April 2021 Newsletter

Monthly Recap & Happenings Around the World

Note from the Author

Hey there all you environmental enthusiasts! I hope you're having a wonderful April and you're finding time to appreciate the nature around you!

This past month has been a particularly large amount of effort on a project that Prismatic Planet may be working on for local arboretums. We're developing a way to make it easier to interact with living collections in outdoor museums which has been proving to be a fun, but highly involved project. Hopefully over the coming months we'll have more to share with that, but I wanted to mention here that we're branching out into building technology to help environmental education. Neat!

All of the writing for this month has been pretty fun as well. This month's Human Nature, in particular, was an interesting intersection between humanity and the environment: messaging. I did a bit of an in-depth analysis of the 2021 Earth Day theme and how well it conveys its message, and I think I might come back to that every year. I usually have to stretch a philosophical muscle for those posts, but this was more of a critical thinking exercise which was a nice change of pace!

There's still plenty more to cover when it comes to our awesome home, so I hope you'll continue to check out our posts. I hope you had a wonderful Earth Day this April and that you'll keep thinking about our home's health even beyond the day we set aside to advocate for it :)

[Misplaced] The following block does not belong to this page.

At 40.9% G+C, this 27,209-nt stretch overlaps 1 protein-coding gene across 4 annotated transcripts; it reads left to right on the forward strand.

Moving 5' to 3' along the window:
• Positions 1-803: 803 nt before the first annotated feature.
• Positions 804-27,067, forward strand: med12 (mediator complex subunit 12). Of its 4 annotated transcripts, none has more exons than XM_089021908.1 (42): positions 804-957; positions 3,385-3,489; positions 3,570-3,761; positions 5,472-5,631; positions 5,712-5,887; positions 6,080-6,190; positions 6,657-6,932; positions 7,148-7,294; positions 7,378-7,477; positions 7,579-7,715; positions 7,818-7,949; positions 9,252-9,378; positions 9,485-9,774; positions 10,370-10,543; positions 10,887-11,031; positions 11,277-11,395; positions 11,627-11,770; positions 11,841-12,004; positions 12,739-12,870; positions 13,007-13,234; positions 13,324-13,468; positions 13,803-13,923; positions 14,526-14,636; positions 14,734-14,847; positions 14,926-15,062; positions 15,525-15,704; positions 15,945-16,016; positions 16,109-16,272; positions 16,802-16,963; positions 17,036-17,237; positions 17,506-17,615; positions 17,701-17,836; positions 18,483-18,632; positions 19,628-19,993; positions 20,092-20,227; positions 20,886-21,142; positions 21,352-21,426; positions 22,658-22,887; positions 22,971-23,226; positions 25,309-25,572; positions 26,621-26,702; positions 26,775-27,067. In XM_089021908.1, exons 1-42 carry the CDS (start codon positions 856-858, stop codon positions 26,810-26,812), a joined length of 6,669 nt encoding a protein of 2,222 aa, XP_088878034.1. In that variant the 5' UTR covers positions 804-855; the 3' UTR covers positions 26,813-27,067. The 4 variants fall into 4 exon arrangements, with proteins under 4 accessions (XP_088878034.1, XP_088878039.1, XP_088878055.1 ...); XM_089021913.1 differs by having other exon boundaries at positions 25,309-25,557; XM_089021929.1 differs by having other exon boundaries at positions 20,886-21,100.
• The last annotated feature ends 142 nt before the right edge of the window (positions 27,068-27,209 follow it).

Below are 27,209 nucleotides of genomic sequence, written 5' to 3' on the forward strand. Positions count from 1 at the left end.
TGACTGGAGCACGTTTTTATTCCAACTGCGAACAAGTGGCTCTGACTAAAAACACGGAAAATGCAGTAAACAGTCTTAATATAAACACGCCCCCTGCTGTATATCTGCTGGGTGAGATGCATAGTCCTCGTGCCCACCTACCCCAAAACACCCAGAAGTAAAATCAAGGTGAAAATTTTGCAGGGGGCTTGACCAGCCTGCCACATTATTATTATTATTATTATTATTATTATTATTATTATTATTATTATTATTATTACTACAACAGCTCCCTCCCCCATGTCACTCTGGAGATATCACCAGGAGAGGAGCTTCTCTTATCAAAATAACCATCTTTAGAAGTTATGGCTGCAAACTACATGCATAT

~ Jon

~ And, as always, don’t forget to keep wondering ~

New from Prismatic Planet!


Smoke from the plateau

Clouds span the blue horizon

Still pool's reflection

Mountain sheathed in cloud

Overcast the brush of sky's

Crisp yet dreary mood

Arch tall as the trees

Gateway to this world, just viewed

From new perspective

Ring the light-soaked bells

Silently wisps, with each clang

Lifts the scent of spring

Educational Topics

Weathering the Phosphorus Cycle

We're back once more to cover one of the Earth's biogeochemical cycles!  We've seen how water, oxygen, and carbon all move through our planet, and even covered one of the oft-overlooked cycles with nitrogen.  This time we'll be covering another lesser known element when it comes to life on Earth, and that's phosphorus.  Don't let not hearing much about this element fool you, though, as it's vital to both plants and animals and plays a few important roles in how life took shape on our planet.  Thankfully, while this cycle is a slow mover, it does what it needs to at its own pace and that serves us well!

Let's dive in!

Keep Reading!

Human Nature

Earth Day Theme - Restore Our Earth

Earth Day 2021 was celebrated across the world this past Thursday, bringing people from all backgrounds together in an effort to further humanity's efforts of caring and advocating for our home.  After doing research on the origins of Earth Day and other days like it last year, I learned that every Earth Day has a theme.  These can be all sorts of things ranging from "Green Cities" rallying behind greenifying urban areas to "Protect Our Species" raising awareness for the rising level of extinctions that are happening around the globe.  These themes help convey a unifying message spanning our actions around caring for the planet and can help people get behind a cause.